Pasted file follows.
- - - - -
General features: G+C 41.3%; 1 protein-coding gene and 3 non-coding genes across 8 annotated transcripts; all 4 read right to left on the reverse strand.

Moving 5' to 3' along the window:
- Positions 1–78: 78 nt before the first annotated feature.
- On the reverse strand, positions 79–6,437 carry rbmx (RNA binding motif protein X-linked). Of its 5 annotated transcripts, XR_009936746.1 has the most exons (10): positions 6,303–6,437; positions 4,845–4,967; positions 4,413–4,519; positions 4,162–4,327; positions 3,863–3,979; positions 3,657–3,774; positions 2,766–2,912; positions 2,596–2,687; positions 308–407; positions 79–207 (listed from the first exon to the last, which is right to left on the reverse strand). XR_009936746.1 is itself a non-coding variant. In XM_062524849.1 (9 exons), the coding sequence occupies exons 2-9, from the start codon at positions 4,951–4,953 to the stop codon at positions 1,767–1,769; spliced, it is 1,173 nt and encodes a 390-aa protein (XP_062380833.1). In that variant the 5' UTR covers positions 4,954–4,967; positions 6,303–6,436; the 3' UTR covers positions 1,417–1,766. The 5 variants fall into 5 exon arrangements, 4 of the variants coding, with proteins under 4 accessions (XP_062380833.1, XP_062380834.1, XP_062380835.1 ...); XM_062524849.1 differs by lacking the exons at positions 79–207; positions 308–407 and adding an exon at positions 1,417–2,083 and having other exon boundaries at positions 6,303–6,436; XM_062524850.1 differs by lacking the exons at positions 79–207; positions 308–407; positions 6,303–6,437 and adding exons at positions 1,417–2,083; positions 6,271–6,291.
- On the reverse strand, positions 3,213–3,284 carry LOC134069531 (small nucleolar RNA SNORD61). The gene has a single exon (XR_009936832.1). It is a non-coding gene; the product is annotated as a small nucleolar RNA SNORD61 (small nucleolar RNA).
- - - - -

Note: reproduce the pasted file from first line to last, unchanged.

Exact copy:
General features: G+C 41.3%; 1 protein-coding gene and 3 non-coding genes across 8 annotated transcripts; all 4 read right to left on the reverse strand.

Moving 5' to 3' along the window:
- Positions 1–78: 78 nt before the first annotated feature.
- On the reverse strand, positions 79–6,437 carry rbmx (RNA binding motif protein X-linked). Of its 5 annotated transcripts, XR_009936746.1 has the most exons (10): positions 6,303–6,437; positions 4,845–4,967; positions 4,413–4,519; positions 4,162–4,327; positions 3,863–3,979; positions 3,657–3,774; positions 2,766–2,912; positions 2,596–2,687; positions 308–407; positions 79–207 (listed from the first exon to the last, which is right to left on the reverse strand). XR_009936746.1 is itself a non-coding variant. In XM_062524849.1 (9 exons), the coding sequence occupies exons 2-9, from the start codon at positions 4,951–4,953 to the stop codon at positions 1,767–1,769; spliced, it is 1,173 nt and encodes a 390-aa protein (XP_062380833.1). In that variant the 5' UTR covers positions 4,954–4,967; positions 6,303–6,436; the 3' UTR covers positions 1,417–1,766. The 5 variants fall into 5 exon arrangements, 4 of the variants coding, with proteins under 4 accessions (XP_062380833.1, XP_062380834.1, XP_062380835.1 ...); XM_062524849.1 differs by lacking the exons at positions 79–207; positions 308–407 and adding an exon at positions 1,417–2,083 and having other exon boundaries at positions 6,303–6,436; XM_062524850.1 differs by lacking the exons at positions 79–207; positions 308–407; positions 6,303–6,437 and adding exons at positions 1,417–2,083; positions 6,271–6,291.
- On the reverse strand, positions 3,213–3,284 carry LOC134069531 (small nucleolar RNA SNORD61). The gene has a single exon (XR_009936832.1). It is a non-coding gene; the product is annotated as a small nucleolar RNA SNORD61 (small nucleolar RNA).